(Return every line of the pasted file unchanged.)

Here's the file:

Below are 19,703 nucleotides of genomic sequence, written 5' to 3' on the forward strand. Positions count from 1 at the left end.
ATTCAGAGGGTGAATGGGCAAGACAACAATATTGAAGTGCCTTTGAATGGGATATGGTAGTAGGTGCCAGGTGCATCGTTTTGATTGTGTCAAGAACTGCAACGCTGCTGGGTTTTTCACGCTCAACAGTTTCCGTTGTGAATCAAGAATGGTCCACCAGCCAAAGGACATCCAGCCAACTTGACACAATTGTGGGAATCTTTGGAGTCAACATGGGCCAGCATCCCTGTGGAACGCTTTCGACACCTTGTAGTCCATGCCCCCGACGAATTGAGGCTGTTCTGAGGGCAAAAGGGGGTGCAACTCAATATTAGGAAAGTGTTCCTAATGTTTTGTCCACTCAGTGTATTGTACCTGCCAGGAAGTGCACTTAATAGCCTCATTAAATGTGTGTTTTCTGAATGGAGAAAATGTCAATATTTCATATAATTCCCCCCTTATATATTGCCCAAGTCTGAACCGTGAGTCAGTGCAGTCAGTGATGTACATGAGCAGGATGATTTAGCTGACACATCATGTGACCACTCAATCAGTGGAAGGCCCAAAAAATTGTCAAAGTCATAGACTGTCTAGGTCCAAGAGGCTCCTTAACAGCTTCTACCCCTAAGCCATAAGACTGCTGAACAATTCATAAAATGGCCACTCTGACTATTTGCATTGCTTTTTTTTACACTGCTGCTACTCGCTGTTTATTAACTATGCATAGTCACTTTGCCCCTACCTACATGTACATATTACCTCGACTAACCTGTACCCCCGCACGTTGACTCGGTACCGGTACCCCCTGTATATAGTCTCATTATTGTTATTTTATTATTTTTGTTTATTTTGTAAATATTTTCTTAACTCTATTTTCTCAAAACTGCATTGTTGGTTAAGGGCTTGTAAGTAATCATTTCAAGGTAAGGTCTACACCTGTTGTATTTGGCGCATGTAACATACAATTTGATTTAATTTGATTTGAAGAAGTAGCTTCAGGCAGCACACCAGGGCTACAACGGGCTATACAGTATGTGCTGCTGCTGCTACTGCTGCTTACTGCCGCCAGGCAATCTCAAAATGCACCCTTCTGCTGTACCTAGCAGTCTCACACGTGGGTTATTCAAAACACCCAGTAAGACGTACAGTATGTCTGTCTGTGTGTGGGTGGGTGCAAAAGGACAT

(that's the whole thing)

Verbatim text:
Below are 19,703 nucleotides of genomic sequence, written 5' to 3' on the forward strand. Positions count from 1 at the left end.
ATTCAGAGGGTGAATGGGCAAGACAACAATATTGAAGTGCCTTTGAATGGGATATGGTAGTAGGTGCCAGGTGCATCGTTTTGATTGTGTCAAGAACTGCAACGCTGCTGGGTTTTTCACGCTCAACAGTTTCCGTTGTGAATCAAGAATGGTCCACCAGCCAAAGGACATCCAGCCAACTTGACACAATTGTGGGAATCTTTGGAGTCAACATGGGCCAGCATCCCTGTGGAACGCTTTCGACACCTTGTAGTCCATGCCCCCGACGAATTGAGGCTGTTCTGAGGGCAAAAGGGGGTGCAACTCAATATTAGGAAAGTGTTCCTAATGTTTTGTCCACTCAGTGTATTGTACCTGCCAGGAAGTGCACTTAATAGCCTCATTAAATGTGTGTTTTCTGAATGGAGAAAATGTCAATATTTCATATAATTCCCCCCTTATATATTGCCCAAGTCTGAACCGTGAGTCAGTGCAGTCAGTGATGTACATGAGCAGGATGATTTAGCTGACACATCATGTGACCACTCAATCAGTGGAAGGCCCAAAAAATTGTCAAAGTCATAGACTGTCTAGGTCCAAGAGGCTCCTTAACAGCTTCTACCCCTAAGCCATAAGACTGCTGAACAATTCATAAAATGGCCACTCTGACTATTTGCATTGCTTTTTTTTACACTGCTGCTACTCGCTGTTTATTAACTATGCATAGTCACTTTGCCCCTACCTACATGTACATATTACCTCGACTAACCTGTACCCCCGCACGTTGACTCGGTACCGGTACCCCCTGTATATAGTCTCATTATTGTTATTTTATTATTTTTGTTTATTTTGTAAATATTTTCTTAACTCTATTTTCTCAAAACTGCATTGTTGGTTAAGGGCTTGTAAGTAATCATTTCAAGGTAAGGTCTACACCTGTTGTATTTGGCGCATGTAACATACAATTTGATTTAATTTGATTTGAAGAAGTAGCTTCAGGCAGCACACCAGGGCTACAACGGGCTATACAGTATGTGCTGCTGCTGCTACTGCTGCTTACTGCCGCCAGGCAATCTCAAAATGCACCCTTCTGCTGTACCTAGCAGTCTCACACGTGGGTTATTCAAAACACCCAGTAAGACGTACAGTATGTCTGTCTGTGTGTGGGTGGGTGCAAAAGGACAT